What obstacles are you facing right now? What makes you feel like a grasshopper, and maybe like you’d be better off anywhere but here?

As a leader (in life, in your job, in your family), in what ways might you tend to focus on challenges and obstacles, letting them be bigger than God in your eyes and the eyes of those you lead? And how are you encouraged in your leadership by Caleb and Joshua’s example?

As you look to the future, things that make you feel fearful, what would it look like for you to see God as bigger than any obstacle or challenge?

Are you facing challenges that make you feel like a grasshopper? Look to Joshua and Caleb and learn to eat those obstacles for breakfast. (No Fear Devotional from





This post is the latest in the NO FEAR Devotional Series. If this resonated with you, check back every Tuesday, and read the previous posts in the series here.

Photo in cover images by Gouthaman Raveendran and Boris Smokrovic on Unsplash

When you’re feeling trapped and there’s no way out…look for the way through (No Fear)

But Moses said to the people, “Do not fear! Stand by and see the salvation of the Lord which He will accomplish for you today… The Lord will fight for you while you keep silent.” (Exodus 14:13-14)

Our story today finds the Hebrew descendants of Abraham enslaved in Egypt, crying out under oppression. God heard their cry and raised up a deliverer in Moses. Moses famously demanded of Pharoah, “Let my people go”, and after the trauma and death of the plagues, Pharoah let the people go. And they went. They went all the way to the Red Sea, where they realized Pharoah had changed his mind about releasing the slave population that made life in Egypt possible.

So the Hebrews found themselves trapped, between Pharoah’s armies and the deeps of the sea.

As Pharaoh drew near, the sons of Israel looked, and behold, the Egyptians were marching after them, and they became very frightened; so the sons of Israel cried out to the Lord. (Exodus 14:10)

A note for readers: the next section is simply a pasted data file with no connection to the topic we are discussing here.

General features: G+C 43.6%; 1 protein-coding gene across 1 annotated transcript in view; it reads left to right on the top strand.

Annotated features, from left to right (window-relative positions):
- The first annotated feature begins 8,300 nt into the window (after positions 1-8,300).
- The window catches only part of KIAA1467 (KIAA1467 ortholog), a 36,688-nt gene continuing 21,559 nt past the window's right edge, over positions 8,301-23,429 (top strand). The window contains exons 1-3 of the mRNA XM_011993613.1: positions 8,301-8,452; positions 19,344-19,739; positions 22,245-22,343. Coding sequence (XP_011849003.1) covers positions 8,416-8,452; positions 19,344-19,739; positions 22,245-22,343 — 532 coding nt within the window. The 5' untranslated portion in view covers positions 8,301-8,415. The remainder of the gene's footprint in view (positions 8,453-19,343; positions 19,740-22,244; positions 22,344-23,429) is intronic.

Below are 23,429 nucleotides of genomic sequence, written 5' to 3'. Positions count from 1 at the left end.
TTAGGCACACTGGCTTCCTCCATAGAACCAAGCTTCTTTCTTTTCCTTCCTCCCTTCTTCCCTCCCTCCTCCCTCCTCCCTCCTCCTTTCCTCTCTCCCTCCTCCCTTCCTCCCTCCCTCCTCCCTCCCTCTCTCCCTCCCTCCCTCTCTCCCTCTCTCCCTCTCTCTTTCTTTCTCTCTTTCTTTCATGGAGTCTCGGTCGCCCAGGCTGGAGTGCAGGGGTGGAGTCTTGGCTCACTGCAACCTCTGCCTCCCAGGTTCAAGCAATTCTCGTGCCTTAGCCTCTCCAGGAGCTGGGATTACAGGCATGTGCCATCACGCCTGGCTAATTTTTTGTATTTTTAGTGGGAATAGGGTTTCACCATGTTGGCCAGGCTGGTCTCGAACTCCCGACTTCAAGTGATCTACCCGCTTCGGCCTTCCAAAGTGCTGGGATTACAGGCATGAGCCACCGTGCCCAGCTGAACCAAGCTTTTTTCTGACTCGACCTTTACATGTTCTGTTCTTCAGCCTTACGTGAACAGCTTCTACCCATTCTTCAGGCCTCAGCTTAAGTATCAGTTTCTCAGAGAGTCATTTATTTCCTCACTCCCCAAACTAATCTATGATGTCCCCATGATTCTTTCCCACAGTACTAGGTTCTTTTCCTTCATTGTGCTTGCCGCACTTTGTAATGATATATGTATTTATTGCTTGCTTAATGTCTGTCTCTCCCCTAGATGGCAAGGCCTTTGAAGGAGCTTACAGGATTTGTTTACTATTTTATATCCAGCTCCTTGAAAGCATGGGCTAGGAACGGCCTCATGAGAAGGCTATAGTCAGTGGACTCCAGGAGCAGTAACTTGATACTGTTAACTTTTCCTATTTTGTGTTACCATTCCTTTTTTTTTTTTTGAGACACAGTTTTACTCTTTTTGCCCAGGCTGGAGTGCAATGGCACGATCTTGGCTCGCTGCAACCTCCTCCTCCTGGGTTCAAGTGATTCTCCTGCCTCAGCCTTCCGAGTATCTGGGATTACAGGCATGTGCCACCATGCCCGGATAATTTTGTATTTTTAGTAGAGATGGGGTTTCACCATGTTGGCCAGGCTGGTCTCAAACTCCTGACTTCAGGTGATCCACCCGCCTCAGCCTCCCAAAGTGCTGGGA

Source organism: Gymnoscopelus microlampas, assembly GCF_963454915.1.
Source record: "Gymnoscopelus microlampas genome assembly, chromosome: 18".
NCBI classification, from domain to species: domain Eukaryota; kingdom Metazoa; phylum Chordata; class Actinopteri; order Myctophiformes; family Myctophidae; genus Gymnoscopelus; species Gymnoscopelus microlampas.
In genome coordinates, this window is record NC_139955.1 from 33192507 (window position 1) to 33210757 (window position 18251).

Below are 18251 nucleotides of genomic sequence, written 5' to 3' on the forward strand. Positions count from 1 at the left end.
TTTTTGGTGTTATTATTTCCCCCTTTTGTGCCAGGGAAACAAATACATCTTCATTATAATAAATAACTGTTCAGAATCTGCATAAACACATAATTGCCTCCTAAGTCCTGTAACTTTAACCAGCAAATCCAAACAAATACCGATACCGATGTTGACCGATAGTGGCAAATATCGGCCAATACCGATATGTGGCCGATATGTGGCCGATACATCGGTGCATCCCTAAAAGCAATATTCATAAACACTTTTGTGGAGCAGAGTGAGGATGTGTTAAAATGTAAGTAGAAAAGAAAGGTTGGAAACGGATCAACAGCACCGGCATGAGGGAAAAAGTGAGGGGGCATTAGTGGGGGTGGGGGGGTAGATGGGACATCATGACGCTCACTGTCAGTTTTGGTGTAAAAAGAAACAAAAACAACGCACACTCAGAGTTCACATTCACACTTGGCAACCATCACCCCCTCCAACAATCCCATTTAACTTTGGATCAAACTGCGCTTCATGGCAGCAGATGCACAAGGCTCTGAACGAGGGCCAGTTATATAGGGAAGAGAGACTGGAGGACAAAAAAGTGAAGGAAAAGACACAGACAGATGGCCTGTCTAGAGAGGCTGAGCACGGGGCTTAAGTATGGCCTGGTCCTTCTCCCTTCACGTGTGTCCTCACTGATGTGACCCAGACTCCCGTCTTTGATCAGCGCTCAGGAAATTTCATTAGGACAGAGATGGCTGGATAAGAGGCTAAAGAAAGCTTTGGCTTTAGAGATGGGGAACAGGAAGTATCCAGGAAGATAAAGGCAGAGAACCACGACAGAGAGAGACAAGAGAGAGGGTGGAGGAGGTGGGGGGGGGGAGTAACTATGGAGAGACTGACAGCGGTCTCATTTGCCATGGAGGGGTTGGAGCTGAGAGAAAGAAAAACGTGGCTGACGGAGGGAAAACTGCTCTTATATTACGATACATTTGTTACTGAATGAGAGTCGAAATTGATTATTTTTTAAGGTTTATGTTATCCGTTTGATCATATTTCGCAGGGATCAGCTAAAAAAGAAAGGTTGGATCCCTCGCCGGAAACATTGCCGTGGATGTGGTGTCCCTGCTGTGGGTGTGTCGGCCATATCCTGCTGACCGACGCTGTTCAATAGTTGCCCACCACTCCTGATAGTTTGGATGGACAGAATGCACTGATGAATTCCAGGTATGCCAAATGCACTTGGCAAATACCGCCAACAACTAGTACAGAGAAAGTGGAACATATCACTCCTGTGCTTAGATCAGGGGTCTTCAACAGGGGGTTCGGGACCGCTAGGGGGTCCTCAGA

Do you relate to that feeling?

Have you found yourself between a rock and a hard place? At the end of your rope? Between the devil and the deep blue sea?

Do you know what it feels like to be trapped?

Continue reading

Heard & Seen: A Message for the Ones Who Feel Invisible and Disposable (No Fear Devotional)

Throughout my childhood and early adulthood I battled feeling invisible in my family, in school, and in my first jobs.  My preferred method for dealing with hard things tends to be to handle them myself rather than speaking up, and I think it’s important to own my own participation in areas where I don’t have a voice. I have learned to speak up (to the point where now I’m told – by some people- that I can sometimes take up too much space. I’ve now grown a lot of shame around the idea of being too loud, too opinionated, too much.), but I still relate to the feeling of having no voice and being invisible.

And I hear the stories of women who feel invisible, weekly. In their families, in their marriages, in their jobs, in their friendships, women are under attack, and the lie being thrown at us is INVISIBLE. You’re not heard, you’re not seen, you don’t matter.

Make no mistake: Invisible is a LIE.

We have a God who sees, a God who hears.

I was so happy to be reminded of this truth in my search through the places in God’s Word where He says, “DO NO FEAR.” When I am afraid, the reminder that God sees me and hears my cries is balm to my soul. Continue reading